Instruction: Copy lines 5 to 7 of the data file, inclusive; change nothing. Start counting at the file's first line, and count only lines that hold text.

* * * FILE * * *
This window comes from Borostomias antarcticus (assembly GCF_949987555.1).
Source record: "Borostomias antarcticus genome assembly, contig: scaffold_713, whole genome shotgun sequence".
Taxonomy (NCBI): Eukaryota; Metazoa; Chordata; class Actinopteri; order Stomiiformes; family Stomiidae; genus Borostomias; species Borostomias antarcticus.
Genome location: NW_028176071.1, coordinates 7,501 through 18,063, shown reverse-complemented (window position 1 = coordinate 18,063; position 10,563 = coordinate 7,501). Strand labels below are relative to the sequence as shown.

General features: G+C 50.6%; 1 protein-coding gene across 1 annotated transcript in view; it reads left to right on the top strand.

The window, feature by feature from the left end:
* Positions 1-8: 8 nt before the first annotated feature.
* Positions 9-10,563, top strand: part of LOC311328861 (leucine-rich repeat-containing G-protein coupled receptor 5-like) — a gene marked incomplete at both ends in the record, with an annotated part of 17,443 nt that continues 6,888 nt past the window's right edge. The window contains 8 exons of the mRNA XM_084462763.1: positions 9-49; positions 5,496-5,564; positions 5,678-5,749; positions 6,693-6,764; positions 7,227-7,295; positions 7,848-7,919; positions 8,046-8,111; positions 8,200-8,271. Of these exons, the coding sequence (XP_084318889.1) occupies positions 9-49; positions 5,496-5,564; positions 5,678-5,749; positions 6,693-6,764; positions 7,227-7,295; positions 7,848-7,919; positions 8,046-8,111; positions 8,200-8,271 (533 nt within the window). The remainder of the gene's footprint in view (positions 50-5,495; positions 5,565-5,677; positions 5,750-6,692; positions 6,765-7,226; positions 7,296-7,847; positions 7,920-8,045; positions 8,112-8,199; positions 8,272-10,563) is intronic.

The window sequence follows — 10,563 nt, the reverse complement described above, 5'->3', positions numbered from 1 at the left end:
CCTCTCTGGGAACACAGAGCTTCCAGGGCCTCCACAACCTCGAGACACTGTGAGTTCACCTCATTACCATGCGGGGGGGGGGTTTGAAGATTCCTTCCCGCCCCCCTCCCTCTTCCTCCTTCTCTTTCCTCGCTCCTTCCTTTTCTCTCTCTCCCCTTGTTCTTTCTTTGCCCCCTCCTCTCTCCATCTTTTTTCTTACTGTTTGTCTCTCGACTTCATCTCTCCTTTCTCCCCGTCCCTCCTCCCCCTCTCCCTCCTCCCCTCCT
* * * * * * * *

General features: G+C 50.6%; 1 protein-coding gene across 1 annotated transcript in view; it reads left to right on the top strand.

The window, feature by feature from the left end:
* Positions 1-8: 8 nt before the first annotated feature.